Microsoft Corp.'s FrontPage 2002 and NetObjects Inc.'s Fusion MX are competent, expanded products that, although of the cookie-cutter school of Web site creation tools, will be valuable to small companies that need to create and post entire sites quickly.
Microsoft Corp.s FrontPage 2002 and NetObjects Inc.s Fusion MX are competent, expanded products that, although of the cookie-cutter school of Web site creation tools, will be valuable to small companies that need to create and post entire sites quickly.
FrontPage and Fusion do well in setting up an entire site, managing links and assets, and bringing in services from third-party suppliers (Fusion) or from other programs (FrontPage). We easily put a multipage site together in very little time by choosing from the styles offered and inserting our own text and graphics.
However, if original design is an objective, these are not the tools of choice. For complete control over the layout of a given page, to the exquisite degree possible in a page-layout program, a better choice would be Macromedia Inc.s Dreamweaver or Adobe Systems Inc.s Go Live.
In eWeek Labs tests, FrontPage 2002 got the nod for overall usability, but Fusion could be a better choice for organizations that want a Web creation and management tool that doesnt enmesh the user in Microsofts clutch of applications.
At $169, FrontPage 2002, which ships later this month, offers myriad creation and management features to committed users of Microsoft Office applications, MSNBC, MSN search, Expedia or bCentral. The message is clear: Get with the program.
The consistent interface among Office applications makes FrontPage a familiar place for anybody who has ever used Word or other Office applications; integration is smooth. New features including discussion boards and dynamic online surveys are made possible by Microsoft SharePoint Team Services, a new Office component. PhotoGallery gains a bit of the flexibility already available in other programs such as Adobes Photoshop.
NetObjects $99.95 Fusion MX, which shipped in March, leverages Fusions strength as a Web site management tool and reshapes it for site creation.
Fusions Matrix Services allow users to contract for and install third-party services (marketing, reporting and management, and customer interaction services) on a Web site without having to write source code. Consistent with NetObjects subscription revenue model, this eventually generates a periodic subscription bill to the user.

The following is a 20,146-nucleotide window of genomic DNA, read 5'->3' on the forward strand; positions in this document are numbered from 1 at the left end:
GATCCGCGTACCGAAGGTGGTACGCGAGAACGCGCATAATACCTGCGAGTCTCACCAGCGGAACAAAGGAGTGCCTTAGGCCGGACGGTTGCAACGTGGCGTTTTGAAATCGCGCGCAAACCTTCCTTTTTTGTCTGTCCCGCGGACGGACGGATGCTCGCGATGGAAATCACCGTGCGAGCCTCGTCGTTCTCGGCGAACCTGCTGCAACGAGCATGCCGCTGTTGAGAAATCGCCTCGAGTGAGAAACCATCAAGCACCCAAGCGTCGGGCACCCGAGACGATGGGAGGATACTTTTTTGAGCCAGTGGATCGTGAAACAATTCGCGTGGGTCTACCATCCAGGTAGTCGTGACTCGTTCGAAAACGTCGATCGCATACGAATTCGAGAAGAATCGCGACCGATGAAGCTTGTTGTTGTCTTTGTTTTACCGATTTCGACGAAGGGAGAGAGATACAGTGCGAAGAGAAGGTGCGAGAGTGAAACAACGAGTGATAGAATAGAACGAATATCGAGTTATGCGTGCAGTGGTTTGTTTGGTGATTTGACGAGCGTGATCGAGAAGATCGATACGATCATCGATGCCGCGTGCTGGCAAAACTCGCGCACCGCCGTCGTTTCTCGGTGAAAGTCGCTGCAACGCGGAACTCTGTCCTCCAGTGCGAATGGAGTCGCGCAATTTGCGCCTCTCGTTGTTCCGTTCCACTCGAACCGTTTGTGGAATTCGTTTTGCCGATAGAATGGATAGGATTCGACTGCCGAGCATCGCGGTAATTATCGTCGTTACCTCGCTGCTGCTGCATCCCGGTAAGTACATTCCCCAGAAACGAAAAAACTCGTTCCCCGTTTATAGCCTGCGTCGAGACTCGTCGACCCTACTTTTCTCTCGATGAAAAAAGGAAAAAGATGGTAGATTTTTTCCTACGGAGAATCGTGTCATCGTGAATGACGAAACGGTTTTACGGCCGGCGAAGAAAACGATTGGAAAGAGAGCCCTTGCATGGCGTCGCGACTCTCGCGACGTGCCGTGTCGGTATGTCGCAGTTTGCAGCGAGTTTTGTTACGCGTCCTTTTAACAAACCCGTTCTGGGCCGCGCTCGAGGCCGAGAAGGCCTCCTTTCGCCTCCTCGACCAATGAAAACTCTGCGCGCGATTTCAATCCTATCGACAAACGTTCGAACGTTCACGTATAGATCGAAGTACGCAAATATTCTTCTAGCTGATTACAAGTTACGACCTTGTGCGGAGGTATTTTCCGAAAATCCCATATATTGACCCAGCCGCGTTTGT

The "convenience" of Matrix Services reminds us of the "convenience" of the 411 offer to dial your call for an additional charge.
It can be argued that small businesses lack the resources to implement features that may require scripting, hand-coding and management and that Matrix Services helps level the playing field. However, whether it would be better to outsource the tasks and pay once or use Matrix Services and pay often remains to be seen.
We had to register to look at the Matrix Services and then drill down four levels to find detailed descriptions of the services and, finally, the cost. We would like to see cost information displayed more prominently.
Usage analysis will cost the user in Fusions Matrix Services but is free in FrontPage, which downloads Internet service provider logs and automatically displays data either as an Excel document or a Web page.
We liked the easily resizable text boxes in Fusion, finding them a bit more amenable than FrontPages word-processor-like appearance. In other respects, both programs offer similar capabilities.
However, FrontPage is the only choice for companies that need to control the code completely. Users can write their own HTML in either program, but Fusion did not allow us to edit Fusion-generated code.
We found FrontPage the better choice for hand-coding HTML because it allowed us to edit all HTML directly and to find errors by line number.